To improve the performance of this site. I use Cloudflare as my CDN. The problem is with is CloudFlare caching is not very helpful for infrequently accessed files or larger files. But services like Wasabi’s S3 are excellent at hosting data at a low cost. Wasabi is terrific in the fact that they don’t charge fees for egress or API requests. You need to pay for the storage. Wasabi does offer public access out-of-the-box, but the speed isn’t the greatest, which is where Cloudflare comes into the picture. Wasabi and CloudFlare have a partnership. You can read more about it (here)[].

Create a Bucket on Wasabi

Start by creating a new bucket in Wasabi. Make sure that it has the same name as your domain or subdomain!

In this case, the bucket will be called

You can select any region you like. I use us-central-1 because I’m located near Chicago, and so is my colo space.

Add a Policy

Next, you need to create a Bucket Policy, which makes every file in your bucket automatically world-readable.

Don’t follow the official tutorial here! The approach there would either require you to adjust permissions on every file manually, or it would not only make your bucket world-readable but also world writeable (and we wouldn’t want that, would we?).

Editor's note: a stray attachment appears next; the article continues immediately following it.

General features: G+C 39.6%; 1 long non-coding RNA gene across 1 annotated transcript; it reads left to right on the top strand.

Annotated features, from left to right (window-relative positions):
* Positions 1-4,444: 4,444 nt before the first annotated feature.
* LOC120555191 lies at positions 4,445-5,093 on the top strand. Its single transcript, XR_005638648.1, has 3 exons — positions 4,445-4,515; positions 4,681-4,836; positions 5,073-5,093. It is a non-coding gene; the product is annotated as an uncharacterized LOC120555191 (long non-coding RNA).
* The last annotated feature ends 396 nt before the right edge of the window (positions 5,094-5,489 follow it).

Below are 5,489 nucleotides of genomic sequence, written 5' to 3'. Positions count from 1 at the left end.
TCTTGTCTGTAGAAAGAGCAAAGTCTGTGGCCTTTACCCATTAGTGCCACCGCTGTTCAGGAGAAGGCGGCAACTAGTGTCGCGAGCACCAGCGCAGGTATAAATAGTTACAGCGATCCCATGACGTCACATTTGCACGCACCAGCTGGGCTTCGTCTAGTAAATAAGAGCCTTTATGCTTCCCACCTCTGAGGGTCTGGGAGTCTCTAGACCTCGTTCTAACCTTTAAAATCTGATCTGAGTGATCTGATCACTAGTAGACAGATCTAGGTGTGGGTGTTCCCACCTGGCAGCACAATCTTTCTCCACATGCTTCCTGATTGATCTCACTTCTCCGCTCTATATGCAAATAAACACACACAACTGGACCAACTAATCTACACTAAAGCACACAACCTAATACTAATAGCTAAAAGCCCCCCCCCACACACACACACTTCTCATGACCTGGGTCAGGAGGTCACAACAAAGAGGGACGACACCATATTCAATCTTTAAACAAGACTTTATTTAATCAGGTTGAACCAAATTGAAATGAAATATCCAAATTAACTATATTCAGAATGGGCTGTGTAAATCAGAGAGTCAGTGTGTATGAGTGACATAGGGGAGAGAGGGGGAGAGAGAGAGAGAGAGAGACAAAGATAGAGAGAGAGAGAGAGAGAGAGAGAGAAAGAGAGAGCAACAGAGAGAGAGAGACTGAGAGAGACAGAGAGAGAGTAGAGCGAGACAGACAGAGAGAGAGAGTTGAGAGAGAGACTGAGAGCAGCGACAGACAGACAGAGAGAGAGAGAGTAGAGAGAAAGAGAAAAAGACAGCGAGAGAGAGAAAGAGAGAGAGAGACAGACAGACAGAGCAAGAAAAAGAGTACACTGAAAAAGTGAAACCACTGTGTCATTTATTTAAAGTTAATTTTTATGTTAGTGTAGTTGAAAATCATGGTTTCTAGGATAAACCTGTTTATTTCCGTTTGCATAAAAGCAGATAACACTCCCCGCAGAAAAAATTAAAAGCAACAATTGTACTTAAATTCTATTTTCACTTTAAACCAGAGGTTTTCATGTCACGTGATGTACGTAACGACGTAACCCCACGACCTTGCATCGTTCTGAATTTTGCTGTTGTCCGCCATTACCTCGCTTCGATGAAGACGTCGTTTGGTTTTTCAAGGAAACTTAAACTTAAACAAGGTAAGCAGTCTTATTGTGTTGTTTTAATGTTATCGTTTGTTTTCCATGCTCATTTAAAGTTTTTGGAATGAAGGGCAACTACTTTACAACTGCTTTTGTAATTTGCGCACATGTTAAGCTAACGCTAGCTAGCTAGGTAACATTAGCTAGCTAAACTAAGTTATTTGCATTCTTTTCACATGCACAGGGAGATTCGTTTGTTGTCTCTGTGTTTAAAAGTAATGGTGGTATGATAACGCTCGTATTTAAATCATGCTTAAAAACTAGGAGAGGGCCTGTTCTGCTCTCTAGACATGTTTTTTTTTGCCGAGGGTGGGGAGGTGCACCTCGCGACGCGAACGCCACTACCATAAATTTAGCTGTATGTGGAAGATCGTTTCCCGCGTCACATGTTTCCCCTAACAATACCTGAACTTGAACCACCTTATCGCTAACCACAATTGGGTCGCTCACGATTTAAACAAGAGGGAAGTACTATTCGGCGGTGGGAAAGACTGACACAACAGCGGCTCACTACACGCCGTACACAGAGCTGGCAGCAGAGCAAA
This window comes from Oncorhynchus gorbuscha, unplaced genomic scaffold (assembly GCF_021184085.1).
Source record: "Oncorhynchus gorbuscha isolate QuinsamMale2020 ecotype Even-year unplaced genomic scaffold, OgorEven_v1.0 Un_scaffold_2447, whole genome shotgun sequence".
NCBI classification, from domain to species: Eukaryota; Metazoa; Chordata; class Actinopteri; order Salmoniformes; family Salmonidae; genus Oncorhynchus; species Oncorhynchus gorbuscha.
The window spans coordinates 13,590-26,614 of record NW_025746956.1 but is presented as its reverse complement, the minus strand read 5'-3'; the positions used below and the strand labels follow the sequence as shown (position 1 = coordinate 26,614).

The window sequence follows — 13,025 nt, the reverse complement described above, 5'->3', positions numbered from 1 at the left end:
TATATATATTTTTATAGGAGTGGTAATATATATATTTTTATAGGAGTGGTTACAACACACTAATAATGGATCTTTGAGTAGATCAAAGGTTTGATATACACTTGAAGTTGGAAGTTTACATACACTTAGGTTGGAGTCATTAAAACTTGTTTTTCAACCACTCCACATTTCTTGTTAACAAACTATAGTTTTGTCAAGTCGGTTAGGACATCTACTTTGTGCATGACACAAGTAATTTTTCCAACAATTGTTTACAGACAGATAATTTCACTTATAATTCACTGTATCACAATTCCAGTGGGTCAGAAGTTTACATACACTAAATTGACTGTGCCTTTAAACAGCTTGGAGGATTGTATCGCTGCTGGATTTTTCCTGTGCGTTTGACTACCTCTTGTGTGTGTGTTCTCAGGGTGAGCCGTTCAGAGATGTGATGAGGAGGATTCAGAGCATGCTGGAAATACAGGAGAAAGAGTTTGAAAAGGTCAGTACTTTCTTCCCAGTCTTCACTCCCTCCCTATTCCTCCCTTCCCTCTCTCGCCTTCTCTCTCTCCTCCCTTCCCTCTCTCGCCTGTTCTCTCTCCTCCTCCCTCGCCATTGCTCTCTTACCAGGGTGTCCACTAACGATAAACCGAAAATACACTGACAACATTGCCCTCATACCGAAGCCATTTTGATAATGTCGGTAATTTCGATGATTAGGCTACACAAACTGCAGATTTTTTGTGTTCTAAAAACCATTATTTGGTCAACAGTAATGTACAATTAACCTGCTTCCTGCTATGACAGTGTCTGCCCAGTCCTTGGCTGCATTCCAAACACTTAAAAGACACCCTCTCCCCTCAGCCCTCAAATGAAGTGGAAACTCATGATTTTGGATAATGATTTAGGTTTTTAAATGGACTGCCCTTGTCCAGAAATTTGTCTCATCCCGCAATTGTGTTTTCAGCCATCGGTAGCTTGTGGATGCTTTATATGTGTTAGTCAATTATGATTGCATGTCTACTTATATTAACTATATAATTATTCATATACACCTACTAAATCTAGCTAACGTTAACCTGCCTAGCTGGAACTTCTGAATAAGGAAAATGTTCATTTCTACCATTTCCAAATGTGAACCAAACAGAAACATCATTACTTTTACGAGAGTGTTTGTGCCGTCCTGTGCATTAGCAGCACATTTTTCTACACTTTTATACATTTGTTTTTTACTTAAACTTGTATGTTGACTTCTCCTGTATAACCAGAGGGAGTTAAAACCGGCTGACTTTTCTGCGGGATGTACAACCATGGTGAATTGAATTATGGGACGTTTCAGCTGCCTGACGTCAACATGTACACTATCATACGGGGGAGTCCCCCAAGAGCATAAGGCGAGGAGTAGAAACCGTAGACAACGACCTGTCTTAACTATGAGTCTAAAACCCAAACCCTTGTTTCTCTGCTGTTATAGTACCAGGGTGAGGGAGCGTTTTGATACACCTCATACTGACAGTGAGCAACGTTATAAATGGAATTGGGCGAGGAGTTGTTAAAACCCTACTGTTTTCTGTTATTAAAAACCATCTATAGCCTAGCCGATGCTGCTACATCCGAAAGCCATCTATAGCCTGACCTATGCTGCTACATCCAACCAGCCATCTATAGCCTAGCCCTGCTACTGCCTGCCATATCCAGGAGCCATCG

The policy looks precisely as the one AWS is using:

  "Version": "2012-10-17",
  "Statement": [
      "Sid": "PublicReadGetObject",
      "Effect": "Allow",
      "Principal": {
        "AWS": "*"
      "Action": "s3:GetObject",
      "Resource": "*"

The critical bit is adjusting the ARN “*” to your bucket name.

Apart from uploading the files you want to serve, that’s all there is to be done on Wasabi.

Add a CNAME record in Cloudflare

The next thing you have to do is creating a CNAME record in the DNS section of your Cloudflare account. Cloudflare provides a super unique feature they call CNAME Flattening. It’s a non-standard functionality that allows you to set a CNAME on the root of your domain and therefore pointing to Wasabi.

Now you need to remember the region of your bucket and look up the corresponding service URLs for Wasabi’s different areas in this document.

In my case, it is

Fix the Index File Problem

According to the docs, that should be it. And indeed, it is now possible to request any file in your bucket under

Unfortunately, something crucial is still missing. Unlike Amazon, Wasabi does not allow you to specify the default index and a default error file.

I’ve asked them if there is a trick I’m missing in a support request, and they made it 100% clear that they have no intention to solve that and consider their service to server-specific files instead of an entire website!

That’s a bit of a shame, I think. But fortunately, we can work around this limitation with a Cloudflare Page Rule that creates an HTTP 301 redirect forwarding requests with no path to an index file.

In my case, that would be: –> And this is how it looks on Cloudflare:

Note: In my case, I’m only going to be hosting static files on, so I have it configured to redirect to the main site

If you don’t have a page rule, Wasabi will return an XML page to list all the files in the bucket. This is fine because all these files are already open but let’s return everyone to the main page.